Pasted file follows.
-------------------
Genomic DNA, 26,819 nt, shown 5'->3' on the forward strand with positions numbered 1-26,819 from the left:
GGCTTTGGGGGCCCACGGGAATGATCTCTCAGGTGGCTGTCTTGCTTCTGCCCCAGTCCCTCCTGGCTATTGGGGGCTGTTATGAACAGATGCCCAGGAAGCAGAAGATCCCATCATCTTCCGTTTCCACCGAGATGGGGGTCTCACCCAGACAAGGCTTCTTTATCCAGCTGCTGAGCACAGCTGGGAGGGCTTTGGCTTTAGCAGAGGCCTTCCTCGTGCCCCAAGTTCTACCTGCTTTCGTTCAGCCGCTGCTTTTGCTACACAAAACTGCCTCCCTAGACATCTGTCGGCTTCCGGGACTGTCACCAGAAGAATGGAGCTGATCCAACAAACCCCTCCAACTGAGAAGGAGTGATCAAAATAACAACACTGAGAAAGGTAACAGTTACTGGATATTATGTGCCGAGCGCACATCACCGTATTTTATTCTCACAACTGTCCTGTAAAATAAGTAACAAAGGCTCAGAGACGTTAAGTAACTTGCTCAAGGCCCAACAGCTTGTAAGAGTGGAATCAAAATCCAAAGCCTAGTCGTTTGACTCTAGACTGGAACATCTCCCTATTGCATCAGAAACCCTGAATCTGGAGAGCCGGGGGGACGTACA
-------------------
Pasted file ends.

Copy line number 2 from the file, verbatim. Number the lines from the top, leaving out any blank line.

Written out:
GGCTTTGGGGGCCCACGGGAATGATCTCTCAGGTGGCTGTCTTGCTTCTGCCCCAGTCCCTCCTGGCTATTGGGGGCTGTTATGAACAGATGCCCAGGAAGCAGAAGATCCCATCATCTTCCGTTTCCACCGAGATGGGGGTCTCACCCAGACAAGGCTTCTTTATCCAGCTGCTGAGCACAGCTGGGAGGGCTTTGGCTTTAGCAGAGGCCTTCCTCGTGCCCCAAGTTCTACCTGCTTTCGTTCAGCCGCTGCTTTTGCTACACAAAACTGCCTCCCTAGACATCTGTCGGCTTCCGGGACTGTCACCAGAAGAATGGAGCTGATCCAACAAACCCCTCCAACTGAGAAGGAGTGATCAAAATAACAACACTGAGAAAGGTAACAGTTACTGGATATTATGTGCCGAGCGCACATCACCGTATTTTATTCTCACAACTGTCCTGTAAAATAAGTAACAAAGGCTCAGAGACGTTAAGTAACTTGCTCAAGGCCCAACAGCTTGTAAGAGTGGAATCAAAATCCAAAGCCTAGTCGTTTGACTCTAGACTGGAACATCTCCCTATTGCATCAGAAACCCTGAATCTGGAGAGCCGGGGGGACGTACA